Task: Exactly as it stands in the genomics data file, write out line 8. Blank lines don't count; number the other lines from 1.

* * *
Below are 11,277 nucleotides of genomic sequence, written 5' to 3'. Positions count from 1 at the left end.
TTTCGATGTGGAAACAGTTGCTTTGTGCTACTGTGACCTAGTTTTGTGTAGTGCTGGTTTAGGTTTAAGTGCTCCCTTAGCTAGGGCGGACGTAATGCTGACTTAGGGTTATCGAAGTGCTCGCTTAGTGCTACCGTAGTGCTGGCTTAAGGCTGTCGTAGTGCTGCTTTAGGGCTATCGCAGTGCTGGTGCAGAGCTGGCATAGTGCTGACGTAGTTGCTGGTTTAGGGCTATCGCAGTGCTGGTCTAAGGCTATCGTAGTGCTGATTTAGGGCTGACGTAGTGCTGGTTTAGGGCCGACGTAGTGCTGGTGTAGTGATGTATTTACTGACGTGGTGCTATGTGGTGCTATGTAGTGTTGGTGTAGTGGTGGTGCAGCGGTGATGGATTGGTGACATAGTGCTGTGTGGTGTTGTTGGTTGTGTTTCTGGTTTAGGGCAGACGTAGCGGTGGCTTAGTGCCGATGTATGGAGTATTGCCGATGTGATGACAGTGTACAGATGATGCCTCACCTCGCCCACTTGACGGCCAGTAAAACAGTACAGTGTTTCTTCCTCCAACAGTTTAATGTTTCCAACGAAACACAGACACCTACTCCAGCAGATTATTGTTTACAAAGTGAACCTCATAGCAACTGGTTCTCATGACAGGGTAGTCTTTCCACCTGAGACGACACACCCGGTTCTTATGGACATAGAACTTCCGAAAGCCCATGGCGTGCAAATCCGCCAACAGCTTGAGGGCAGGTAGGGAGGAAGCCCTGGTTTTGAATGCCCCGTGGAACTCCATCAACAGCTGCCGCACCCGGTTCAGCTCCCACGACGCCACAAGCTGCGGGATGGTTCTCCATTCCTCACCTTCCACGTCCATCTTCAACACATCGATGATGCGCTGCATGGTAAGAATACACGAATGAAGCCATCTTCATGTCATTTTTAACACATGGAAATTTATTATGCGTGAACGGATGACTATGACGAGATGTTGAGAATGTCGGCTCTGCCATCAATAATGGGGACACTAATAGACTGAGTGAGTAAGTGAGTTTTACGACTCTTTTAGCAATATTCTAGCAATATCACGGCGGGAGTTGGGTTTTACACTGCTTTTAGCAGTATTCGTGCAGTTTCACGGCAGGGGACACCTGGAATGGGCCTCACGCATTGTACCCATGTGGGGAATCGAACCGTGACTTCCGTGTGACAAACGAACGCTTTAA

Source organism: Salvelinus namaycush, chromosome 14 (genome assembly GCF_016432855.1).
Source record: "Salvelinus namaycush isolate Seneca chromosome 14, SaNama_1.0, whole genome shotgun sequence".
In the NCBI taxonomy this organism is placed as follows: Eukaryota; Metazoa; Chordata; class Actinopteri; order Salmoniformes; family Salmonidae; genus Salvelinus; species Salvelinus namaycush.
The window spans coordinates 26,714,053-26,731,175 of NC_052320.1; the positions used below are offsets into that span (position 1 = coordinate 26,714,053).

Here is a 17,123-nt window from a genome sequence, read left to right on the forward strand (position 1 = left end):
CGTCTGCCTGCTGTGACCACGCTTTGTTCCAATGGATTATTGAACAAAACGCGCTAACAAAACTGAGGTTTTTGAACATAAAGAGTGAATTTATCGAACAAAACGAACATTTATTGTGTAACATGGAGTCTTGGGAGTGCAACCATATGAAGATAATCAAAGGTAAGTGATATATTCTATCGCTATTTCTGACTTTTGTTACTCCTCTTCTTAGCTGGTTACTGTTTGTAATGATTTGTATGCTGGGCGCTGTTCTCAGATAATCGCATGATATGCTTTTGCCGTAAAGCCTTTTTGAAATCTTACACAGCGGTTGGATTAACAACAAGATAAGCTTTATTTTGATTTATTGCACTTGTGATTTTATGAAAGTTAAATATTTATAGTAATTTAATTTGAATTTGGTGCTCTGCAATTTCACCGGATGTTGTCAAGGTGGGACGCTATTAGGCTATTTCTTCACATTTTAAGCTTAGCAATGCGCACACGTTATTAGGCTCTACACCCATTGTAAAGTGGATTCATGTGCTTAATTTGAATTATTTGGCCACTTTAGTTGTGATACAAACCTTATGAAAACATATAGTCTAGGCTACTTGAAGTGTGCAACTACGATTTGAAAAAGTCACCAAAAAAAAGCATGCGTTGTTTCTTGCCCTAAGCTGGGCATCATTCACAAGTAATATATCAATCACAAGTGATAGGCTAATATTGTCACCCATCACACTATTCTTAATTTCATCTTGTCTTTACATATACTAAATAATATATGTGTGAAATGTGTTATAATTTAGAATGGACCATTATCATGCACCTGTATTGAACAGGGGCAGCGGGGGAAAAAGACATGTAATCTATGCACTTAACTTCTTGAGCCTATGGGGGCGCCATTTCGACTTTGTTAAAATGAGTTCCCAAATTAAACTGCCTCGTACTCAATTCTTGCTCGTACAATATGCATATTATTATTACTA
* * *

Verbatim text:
CGTCTGCCTGCTGTGACCACGCTTTGTTCCAATGGATTATTGAACAAAACGCGCTAACAAAACTGAGGTTTTTGAACATAAAGAGTGAATTTATCGAACAAAACGAACATTTATTGTGTAACATGGAGTCTTGGGAGTGCAACCATATGAAGATAATCAAAGGTAAGTGATATATTCTATCGCTATTTCTGACTTTTGTTACTCCTCTTCTTAGCTGGTTACTGTTTGTAATGATTTGTATGCTGGGCGCTGTTCTCAGATAATCGCATGATATGCTTTTGCCGTAAAGCCTTTTTGAAATCTTACACAGCGGTTGGATTAACAACAAGATAAGCTTTATTTTGATTTATTGCACTTGTGATTTTATGAAAGTTAAATATTTATAGTAATTTAATTTGAATTTGGTGCTCTGCAATTTCACCGGATGTTGTCAAGGTGGGACGCTATTAGGCTATTTCTTCACATTTTAAGCTTAGCAATGCGCACACGTTATTAGGCTCTACACCCATTGTAAAGTGGATTCATGTGCTTAATTTGAATTATTTGGCCACTTTAGTTGTGATACAAACCTTATGAAAACATATAGTCTAGGCTACTTGAAGTGTGCAACTACGATTTGAAAAAGTCACCAAAAAAAAGCATGCGTTGTTTCTTGCCCTAAGCTGGGCATCATTCACAAGTAATATATCAATCACAAGTGATAGGCTAATATTGTCACCCATCACACTATTCTTAATTTCATCTTGTCTTTACATATACTAAATAATATATGTGTGAAATGTGTTATAATTTAGAATGGACCATTATCATGCACCTGTATTGAACAGGGGCAGCGGGGGAAAAAGACATGTAATCTATGCACTTAACTTCTTGAGCCTATGGGGGCGCCATTTCGACTTTGTTAAAATGAGTTCCCAAATTAAACTGCCTCGTACTCAATTCTTGCTCGTACAATATGCATATTATTATTACTA